The Portable Document Format (PDF) is a file format developed in the 1990s to present documents, including text formatting and images, in a manner independent of application software, hardware, and operating systems.
Perciformes, also called the Percomorpha or Acanthopteri, are the most numerous order of vertebrates, containing about 41% of all bony fish.
Peter Artedi or Petrus Arctaedius (27 February 170528 September 1735) was a Swedish naturalist and is known as the "father of Ichthyology." Artedi was born in Anundsjö in the province of Ångermanland.
In the 10th edition of Systema Naturae, Carl Linnaeus described the Pisces as: Always inhabiting the waters; are swift in their motion and voracious in their appetites.
Plants are mainly multicellular, predominantly photosynthetic eukaryotes of the kingdom Plantae.
A primate is a mammal of the order Primates (Latin: "prime, first rank").
Reptiles are tetrapod animals in the class Reptilia, comprising today's turtles, crocodilians, snakes, amphisbaenians, lizards, tuatara, and their extinct relatives.
Rock or stone is a natural substance, a solid aggregate of one or more minerals or mineraloids.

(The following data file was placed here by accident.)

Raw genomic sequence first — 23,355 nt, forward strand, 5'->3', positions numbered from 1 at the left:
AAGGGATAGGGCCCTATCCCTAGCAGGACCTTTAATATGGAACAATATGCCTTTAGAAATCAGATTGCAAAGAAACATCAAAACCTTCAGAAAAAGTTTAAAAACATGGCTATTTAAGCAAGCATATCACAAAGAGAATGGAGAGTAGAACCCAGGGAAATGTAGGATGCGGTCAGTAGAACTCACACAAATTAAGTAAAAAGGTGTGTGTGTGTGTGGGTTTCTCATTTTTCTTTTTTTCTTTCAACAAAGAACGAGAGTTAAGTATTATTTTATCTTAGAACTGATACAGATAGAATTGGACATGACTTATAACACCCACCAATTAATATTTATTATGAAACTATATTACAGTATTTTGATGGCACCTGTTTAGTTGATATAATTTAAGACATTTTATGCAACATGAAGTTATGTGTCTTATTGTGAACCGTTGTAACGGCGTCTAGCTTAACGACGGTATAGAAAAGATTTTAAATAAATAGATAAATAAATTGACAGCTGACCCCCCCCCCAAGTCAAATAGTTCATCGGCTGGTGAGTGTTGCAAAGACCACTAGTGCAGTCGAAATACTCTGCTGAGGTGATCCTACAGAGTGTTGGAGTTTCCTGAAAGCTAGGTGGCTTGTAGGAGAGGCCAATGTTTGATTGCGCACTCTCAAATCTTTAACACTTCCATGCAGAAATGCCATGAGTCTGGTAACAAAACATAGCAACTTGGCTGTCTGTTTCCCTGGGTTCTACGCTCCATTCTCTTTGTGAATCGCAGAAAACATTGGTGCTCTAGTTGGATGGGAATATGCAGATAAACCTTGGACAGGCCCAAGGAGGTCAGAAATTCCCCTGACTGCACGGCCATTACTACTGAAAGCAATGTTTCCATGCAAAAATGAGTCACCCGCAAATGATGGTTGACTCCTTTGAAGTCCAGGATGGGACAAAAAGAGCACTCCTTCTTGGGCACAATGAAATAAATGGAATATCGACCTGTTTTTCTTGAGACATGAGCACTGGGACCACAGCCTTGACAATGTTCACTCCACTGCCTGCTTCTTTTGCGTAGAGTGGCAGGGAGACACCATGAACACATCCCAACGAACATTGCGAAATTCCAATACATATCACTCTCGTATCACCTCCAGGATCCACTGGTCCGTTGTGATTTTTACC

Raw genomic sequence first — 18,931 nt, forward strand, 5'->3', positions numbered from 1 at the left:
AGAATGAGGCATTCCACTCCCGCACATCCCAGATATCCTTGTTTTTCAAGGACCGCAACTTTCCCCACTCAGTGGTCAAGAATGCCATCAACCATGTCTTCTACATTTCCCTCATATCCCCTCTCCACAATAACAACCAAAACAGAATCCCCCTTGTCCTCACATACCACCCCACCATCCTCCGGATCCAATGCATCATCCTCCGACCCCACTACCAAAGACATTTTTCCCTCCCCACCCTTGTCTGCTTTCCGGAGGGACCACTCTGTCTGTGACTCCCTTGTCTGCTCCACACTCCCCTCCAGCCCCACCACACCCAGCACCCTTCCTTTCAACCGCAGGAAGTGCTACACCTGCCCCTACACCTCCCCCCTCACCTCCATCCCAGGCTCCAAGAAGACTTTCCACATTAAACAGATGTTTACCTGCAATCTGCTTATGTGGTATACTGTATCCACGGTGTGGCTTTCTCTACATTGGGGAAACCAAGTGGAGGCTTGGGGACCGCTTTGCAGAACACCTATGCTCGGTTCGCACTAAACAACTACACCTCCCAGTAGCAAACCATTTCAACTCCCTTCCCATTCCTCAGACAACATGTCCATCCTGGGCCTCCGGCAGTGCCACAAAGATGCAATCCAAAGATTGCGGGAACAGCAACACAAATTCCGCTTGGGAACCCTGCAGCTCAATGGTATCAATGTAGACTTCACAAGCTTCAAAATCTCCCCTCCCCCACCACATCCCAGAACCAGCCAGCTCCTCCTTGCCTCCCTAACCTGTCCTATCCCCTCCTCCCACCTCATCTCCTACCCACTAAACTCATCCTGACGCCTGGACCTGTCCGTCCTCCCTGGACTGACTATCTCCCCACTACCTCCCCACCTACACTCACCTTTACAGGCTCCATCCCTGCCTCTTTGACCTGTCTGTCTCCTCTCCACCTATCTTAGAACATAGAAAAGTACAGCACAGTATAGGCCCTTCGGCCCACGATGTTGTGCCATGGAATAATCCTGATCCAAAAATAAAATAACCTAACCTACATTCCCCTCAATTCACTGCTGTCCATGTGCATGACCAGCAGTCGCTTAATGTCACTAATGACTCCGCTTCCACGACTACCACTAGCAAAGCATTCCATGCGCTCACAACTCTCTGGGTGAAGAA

Scientific literature comprises scholarly publications that report original empirical and theoretical work in the natural and social sciences, and within an academic field, often abbreviated as the literature.
Sediment is a naturally occurring material that is broken down by processes of weathering and erosion, and is subsequently transported by the action of wind, water, or ice, and/or by the force of gravity acting on the particles.
In biology, a species is the basic unit of classification and a taxonomic rank, as well as a unit of biodiversity, but it has proven difficult to find a satisfactory definition.
Species Plantarum (Latin for "The Species of Plants") is a book by Carl Linnaeus, originally published in 1753, which lists every species of plant known at the time, classified into genera.
The stamen (plural stamina or stamens) is the pollen-producing reproductive organ of a flower.
Stockholm is the capital of Sweden and the most populous city in the Nordic countries; 952,058 people live in the municipality, approximately 1.5 million in the urban area, and 2.3 million in the metropolitan area.